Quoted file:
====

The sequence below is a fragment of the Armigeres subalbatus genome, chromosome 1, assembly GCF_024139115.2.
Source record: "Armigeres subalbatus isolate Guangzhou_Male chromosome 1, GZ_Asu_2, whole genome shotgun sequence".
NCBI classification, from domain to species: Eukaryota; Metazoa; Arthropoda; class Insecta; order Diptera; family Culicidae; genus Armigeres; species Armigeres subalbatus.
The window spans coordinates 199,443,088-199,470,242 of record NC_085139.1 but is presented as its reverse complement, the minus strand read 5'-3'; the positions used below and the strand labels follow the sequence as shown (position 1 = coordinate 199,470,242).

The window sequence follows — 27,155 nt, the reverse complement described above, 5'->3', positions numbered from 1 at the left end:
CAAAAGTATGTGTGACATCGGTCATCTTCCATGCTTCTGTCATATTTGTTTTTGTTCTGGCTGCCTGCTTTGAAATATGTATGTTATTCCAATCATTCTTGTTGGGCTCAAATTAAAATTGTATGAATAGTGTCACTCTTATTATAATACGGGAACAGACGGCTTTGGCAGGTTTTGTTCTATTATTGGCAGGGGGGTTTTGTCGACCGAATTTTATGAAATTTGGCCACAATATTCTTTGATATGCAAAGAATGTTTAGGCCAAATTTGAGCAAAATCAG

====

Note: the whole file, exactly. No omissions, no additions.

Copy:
The sequence below is a fragment of the Armigeres subalbatus genome, chromosome 1, assembly GCF_024139115.2.
Source record: "Armigeres subalbatus isolate Guangzhou_Male chromosome 1, GZ_Asu_2, whole genome shotgun sequence".
NCBI classification, from domain to species: Eukaryota; Metazoa; Arthropoda; class Insecta; order Diptera; family Culicidae; genus Armigeres; species Armigeres subalbatus.
The window spans coordinates 199,443,088-199,470,242 of record NC_085139.1 but is presented as its reverse complement, the minus strand read 5'-3'; the positions used below and the strand labels follow the sequence as shown (position 1 = coordinate 199,470,242).

The window sequence follows — 27,155 nt, the reverse complement described above, 5'->3', positions numbered from 1 at the left end:
CAAAAGTATGTGTGACATCGGTCATCTTCCATGCTTCTGTCATATTTGTTTTTGTTCTGGCTGCCTGCTTTGAAATATGTATGTTATTCCAATCATTCTTGTTGGGCTCAAATTAAAATTGTATGAATAGTGTCACTCTTATTATAATACGGGAACAGACGGCTTTGGCAGGTTTTGTTCTATTATTGGCAGGGGGGTTTTGTCGACCGAATTTTATGAAATTTGGCCACAATATTCTTTGATATGCAAAGAATGTTTAGGCCAAATTTGAGCAAAATCAG